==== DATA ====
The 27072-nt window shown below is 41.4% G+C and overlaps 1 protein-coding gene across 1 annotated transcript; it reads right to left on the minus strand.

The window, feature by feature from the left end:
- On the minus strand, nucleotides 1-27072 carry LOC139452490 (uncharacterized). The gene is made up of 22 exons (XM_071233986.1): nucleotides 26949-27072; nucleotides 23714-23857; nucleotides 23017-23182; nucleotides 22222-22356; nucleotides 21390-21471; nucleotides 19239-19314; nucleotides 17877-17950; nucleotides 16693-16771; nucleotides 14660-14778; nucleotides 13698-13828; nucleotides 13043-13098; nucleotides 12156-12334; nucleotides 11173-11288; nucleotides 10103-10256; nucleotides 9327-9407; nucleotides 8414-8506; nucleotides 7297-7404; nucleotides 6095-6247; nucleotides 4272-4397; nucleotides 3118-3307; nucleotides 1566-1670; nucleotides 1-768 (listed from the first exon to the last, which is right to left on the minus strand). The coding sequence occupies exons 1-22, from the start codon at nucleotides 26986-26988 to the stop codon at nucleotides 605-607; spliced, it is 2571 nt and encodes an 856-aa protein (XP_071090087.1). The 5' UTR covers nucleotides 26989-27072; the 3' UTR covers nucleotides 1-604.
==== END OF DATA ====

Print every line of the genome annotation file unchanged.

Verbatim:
The 27072-nt window shown below is 41.4% G+C and overlaps 1 protein-coding gene across 1 annotated transcript; it reads right to left on the minus strand.

The window, feature by feature from the left end:
- On the minus strand, nucleotides 1-27072 carry LOC139452490 (uncharacterized). The gene is made up of 22 exons (XM_071233986.1): nucleotides 26949-27072; nucleotides 23714-23857; nucleotides 23017-23182; nucleotides 22222-22356; nucleotides 21390-21471; nucleotides 19239-19314; nucleotides 17877-17950; nucleotides 16693-16771; nucleotides 14660-14778; nucleotides 13698-13828; nucleotides 13043-13098; nucleotides 12156-12334; nucleotides 11173-11288; nucleotides 10103-10256; nucleotides 9327-9407; nucleotides 8414-8506; nucleotides 7297-7404; nucleotides 6095-6247; nucleotides 4272-4397; nucleotides 3118-3307; nucleotides 1566-1670; nucleotides 1-768 (listed from the first exon to the last, which is right to left on the minus strand). The coding sequence occupies exons 1-22, from the start codon at nucleotides 26986-26988 to the stop codon at nucleotides 605-607; spliced, it is 2571 nt and encodes an 856-aa protein (XP_071090087.1). The 5' UTR covers nucleotides 26989-27072; the 3' UTR covers nucleotides 1-604.